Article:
Easter Bunny Cake

Let’s Eat CAKE!

Easter Bunny Cake

 Perfect for Easter:

Bunny Cake


Make this adorable Bunny Cake for Easter dessert.


What you will need:

1 layer of an 8 or 9 inch cake
White frosting
Shredded coconut
Green Food Coloring
Assorted Jelly Beans
1 sheet of plain white paper
Pink Colored Marker
2 toothpicks


Here are step-by-step directions for this Easy-to-make Easter Bunny Cake:

Bake a two layer cake using your favorite recipe. We like Chocolate but it could be a white or yellow cake if preferred.  You will use only one layer, so wrap the other layer a freeze for a quick dessert another time.

  Using a single layer of a baked cake slice in half diagonally.Easter Bunny Cake

Stand the two halves upright on a platter, cut sides down.Easter Bunny Cake

 About 2 inches up from one end, make a 2 inch wedge cut.

Easter Bunny Cake

Place this ‘wedge’ piece at the opposite side for the tail.Easter Bunny Cake

Slather frosting between the layers, including the tail and head pieces; then frost generously all over, giving a nice thick coating. We like a gooey boiled frosting such as Betty Crocker’s Fluffy Frosting but any butter cream, marshmallow, or egg white frosting will work. Easter Bunny Cake

Place shredded or finely flaked coconut in a medium sized mixing bowl. Using a fork, mix the coconut with a few drops of green food coloring.Easter Bunny Cake

Sprinkle, shake and pat plain white shredded coconut all over cake. Add the green ‘grass’ around the edges of the cake. Easter Bunny Cake

 Add dark jelly beans for eyes and a pink jelly bean for a nose.

Scatter additional jelly beans around in the grassEaster Bunny Cake

 Cut ‘ears’ from plain white paper and color in the centers with a marker. Poke a toothpick gently through the bottom edges of each of the ears

Easter Bunny Cake

 Insert toothpick into the ‘wedge’ cut behind the head

Easter Bunny Cake


Easter Bunny Cake








The Wonderful World of Pi(e)

Circumference? Diameter?  Who cares–

We’re talking’ about pie here!

Forget all that Math stuff – THIS is my idea of Pi(e)!! 

Wonderful World of Pi(e) Thanks to  The Dish by Restaurant.com for this wonderful and delightful view of today’s Pi Day and


The Wonderful World of Pi(e) March 14th is National Pi Day. For those of you who can’t remember that junior high math lesson, here’s a refresher.  It has to do with circles, and lines, and distances and lengths. For our purposes, all you need to know is Pi (?) = 3.14 aka March 14.   So in celebration of all things nerdy and delicious, we’re celebrating this circular holiday with a few delectable circles of our own, and diving into the wonderful world of PIE!The Wonderful World of Pi(e)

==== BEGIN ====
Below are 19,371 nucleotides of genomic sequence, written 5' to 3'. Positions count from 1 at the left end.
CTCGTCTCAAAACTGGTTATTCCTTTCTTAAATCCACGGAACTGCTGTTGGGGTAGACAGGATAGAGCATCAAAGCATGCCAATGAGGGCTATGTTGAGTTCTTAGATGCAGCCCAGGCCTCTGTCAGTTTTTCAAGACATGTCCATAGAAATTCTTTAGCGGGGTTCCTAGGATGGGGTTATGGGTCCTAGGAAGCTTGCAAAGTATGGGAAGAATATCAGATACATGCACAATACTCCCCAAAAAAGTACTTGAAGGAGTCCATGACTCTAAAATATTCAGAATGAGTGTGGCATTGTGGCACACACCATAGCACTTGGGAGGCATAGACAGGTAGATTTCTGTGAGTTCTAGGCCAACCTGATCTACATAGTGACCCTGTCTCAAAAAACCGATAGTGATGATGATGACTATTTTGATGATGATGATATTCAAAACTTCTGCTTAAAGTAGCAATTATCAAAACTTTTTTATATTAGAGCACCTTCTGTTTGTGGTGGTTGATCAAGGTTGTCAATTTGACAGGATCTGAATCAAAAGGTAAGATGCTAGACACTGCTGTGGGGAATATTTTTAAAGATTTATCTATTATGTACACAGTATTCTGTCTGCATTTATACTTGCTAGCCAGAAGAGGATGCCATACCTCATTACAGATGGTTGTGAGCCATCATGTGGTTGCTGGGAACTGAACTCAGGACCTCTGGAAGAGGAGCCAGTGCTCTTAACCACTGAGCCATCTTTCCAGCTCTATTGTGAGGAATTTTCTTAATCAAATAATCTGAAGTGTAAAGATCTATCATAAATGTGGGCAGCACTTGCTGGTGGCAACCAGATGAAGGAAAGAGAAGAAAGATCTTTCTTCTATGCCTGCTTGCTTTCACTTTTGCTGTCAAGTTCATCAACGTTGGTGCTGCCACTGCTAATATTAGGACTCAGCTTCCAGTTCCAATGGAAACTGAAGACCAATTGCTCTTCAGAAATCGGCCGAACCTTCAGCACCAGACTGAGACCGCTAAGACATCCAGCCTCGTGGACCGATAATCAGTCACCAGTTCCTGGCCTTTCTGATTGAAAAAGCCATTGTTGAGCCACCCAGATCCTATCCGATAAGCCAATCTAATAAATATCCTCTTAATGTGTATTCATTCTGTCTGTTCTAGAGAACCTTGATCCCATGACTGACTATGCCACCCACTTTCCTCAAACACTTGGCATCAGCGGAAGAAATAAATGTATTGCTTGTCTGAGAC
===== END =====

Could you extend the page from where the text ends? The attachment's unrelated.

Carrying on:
Let’s start with the foundation. THE CRUST. First you have your flaky varieties, some are sweet, some are salty, some are made with butter. Others use shortening, some rely on cold COLD water, while still more call for distilled vinegar as the secret ingredient to achieve that perfect, tender, flaky base. Then there are the butter-crumb crusts. Smashed cookie or graham bits, mixed with sugar and melted butter that are then pressed into a perfect pie crust shape. THEN you add ooey, gooey, sweet or creamy fillings; perhaps you want to get wild and crazy and fill these shells with a savory mixture and call it…dinner. However you roll (get it, dough…rolling…), it’s clear that pies, in all their many forms, are awesome. Here are a few of our favorites:

Fruit Pie – Fruit is one of the most classic pie fillings and the possibilities are limitless. Wonderful World of Pi(e)Some people love berry pies, while others prefer pitted varieties like peach. Every fall, stores and counter tops are overrun with a plethora of apple pies with various and sundry toppings. Then there’s that crazy faction that recommends combining different kinds of fruit for a truly spectacular taste experience. No matter what fruit you’re using, a sugary filling of tender fruit and juices makes for a darn good slice. We’ll take ours a la mode! Custard Pie – Who knew combining sugar, cream and eggs and baking it in a shell could produce so much deliciousness. Well friends, that’s exactly what a custard pie is. Add a plethora of other ingredients like chocolate, vanilla, pumpkin, caramel or liquors and end up with a delicate slip of flavor that melts in your mouth (and probably your hand, too). The Wonderful World of Pi(e)Savory Pies – The savory pie is a popular European dish and is served as an actual meal, rather than for dessert. Most combinations include a mixture of meat (beef or lamb) and vegetables, like potatoes and onions. A more Americanized example of a savory pie is the chicken pot pie. This traditionally southern meal has the outside appearance of a pie, and the inside flavor of Thanksgiving dinner. 

Of course, you could combine all three and end up with something like this.

Mini pies – It seems like these days you can find anything and everything in mini form. Pies are no exception. We happen to love mini pies. They’re bite-sized and portable with all our favorite pie flavors still intact. We like to pretend that their small stature makes them a relatively healthy snack. Please don’t ruin it for us.

Pie on a stick – Everything tastes better on a stick. Enough said.

Pie in a cake – For our grand finale, we give you the turducken of desserts, the pie cake:


The Wonderful World of Pi(e)Yes, someone somewhere decided that since pie is delicious, and cake is delicious, putting one inside the other and baking them together would be even more delicious. We’ve never been lucky (aka brave) enough to try a slice, but this mythical dessert is definitely on our foodie bucket list.

Okay…this one is a bit weird. Otherwise, it’s all good fun and yummy prospects!!

Happy Pi Day!

Happy Pi Day!

Today is the most magical day of the year:

Pi Day

Happy Pi Day!A most auspicious holiday for math (and pie) enthusiasts to celebrate their love of numbers while eating pie.  It is a worldwide celebration (at least in the USA and a few other countries that write dates the same way) held on this day – March 14th every year. Traditionally, Pi Day is celebrated on 3/14 at 1:59. This year is also the most magical year of the century for Pi Lovers. THIS year marks a once-in-a-lifetime occurrence to celebrate 10 digits of Pi. Today, 3/14/15 at precisely 9:26:53 the date and time will read: 3.14.15 9:26:53

Happy Pi Day!